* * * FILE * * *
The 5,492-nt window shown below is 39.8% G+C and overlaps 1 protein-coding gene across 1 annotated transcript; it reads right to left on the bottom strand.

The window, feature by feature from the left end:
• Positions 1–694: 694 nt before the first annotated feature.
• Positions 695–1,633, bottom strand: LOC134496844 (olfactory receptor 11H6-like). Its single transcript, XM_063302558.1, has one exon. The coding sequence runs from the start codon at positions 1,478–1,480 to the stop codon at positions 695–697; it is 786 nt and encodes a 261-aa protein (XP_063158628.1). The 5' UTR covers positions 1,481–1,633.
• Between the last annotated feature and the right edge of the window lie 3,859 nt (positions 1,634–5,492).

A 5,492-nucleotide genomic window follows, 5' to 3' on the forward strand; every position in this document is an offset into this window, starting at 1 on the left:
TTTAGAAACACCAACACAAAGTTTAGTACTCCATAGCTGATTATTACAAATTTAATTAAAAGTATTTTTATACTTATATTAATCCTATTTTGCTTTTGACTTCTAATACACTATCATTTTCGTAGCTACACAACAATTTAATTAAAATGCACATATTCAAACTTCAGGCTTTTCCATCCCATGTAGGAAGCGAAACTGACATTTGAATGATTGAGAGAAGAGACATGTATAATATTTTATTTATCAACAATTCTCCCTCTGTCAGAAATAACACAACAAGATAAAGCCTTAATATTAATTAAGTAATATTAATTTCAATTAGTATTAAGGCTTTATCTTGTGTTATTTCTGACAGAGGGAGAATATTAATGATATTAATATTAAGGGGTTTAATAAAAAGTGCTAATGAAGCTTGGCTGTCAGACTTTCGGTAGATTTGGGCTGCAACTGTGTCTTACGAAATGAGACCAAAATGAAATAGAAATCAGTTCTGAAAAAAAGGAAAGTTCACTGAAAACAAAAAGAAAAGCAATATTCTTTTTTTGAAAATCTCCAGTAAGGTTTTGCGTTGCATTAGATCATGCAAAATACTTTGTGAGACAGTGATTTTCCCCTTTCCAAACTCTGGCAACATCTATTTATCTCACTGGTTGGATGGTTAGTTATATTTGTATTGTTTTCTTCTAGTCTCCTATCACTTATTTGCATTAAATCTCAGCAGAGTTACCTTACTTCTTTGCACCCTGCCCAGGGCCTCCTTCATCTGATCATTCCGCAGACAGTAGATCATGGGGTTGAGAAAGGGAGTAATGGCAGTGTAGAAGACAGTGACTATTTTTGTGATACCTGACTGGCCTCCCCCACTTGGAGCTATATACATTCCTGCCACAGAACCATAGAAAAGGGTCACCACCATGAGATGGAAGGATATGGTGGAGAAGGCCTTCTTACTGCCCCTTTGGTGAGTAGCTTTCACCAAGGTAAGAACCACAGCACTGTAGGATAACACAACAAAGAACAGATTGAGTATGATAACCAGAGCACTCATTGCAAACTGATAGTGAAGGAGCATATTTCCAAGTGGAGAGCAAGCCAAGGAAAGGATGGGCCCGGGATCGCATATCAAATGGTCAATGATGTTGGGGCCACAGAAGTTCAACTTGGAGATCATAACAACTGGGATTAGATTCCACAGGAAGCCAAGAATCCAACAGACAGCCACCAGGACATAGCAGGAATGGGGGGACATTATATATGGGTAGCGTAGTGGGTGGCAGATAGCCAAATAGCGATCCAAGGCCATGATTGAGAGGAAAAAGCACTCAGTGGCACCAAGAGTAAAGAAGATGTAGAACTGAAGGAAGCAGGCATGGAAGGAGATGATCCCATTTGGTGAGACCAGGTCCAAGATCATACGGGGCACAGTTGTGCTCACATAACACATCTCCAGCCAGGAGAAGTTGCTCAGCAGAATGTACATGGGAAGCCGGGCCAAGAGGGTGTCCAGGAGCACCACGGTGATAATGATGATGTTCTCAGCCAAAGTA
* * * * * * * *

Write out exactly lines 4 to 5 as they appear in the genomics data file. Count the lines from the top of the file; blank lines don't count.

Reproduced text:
• Positions 695–1,633, bottom strand: LOC134496844 (olfactory receptor 11H6-like). Its single transcript, XM_063302558.1, has one exon. The coding sequence runs from the start codon at positions 1,478–1,480 to the stop codon at positions 695–697; it is 786 nt and encodes a 261-aa protein (XP_063158628.1). The 5' UTR covers positions 1,481–1,633.
• Between the last annotated feature and the right edge of the window lie 3,859 nt (positions 1,634–5,492).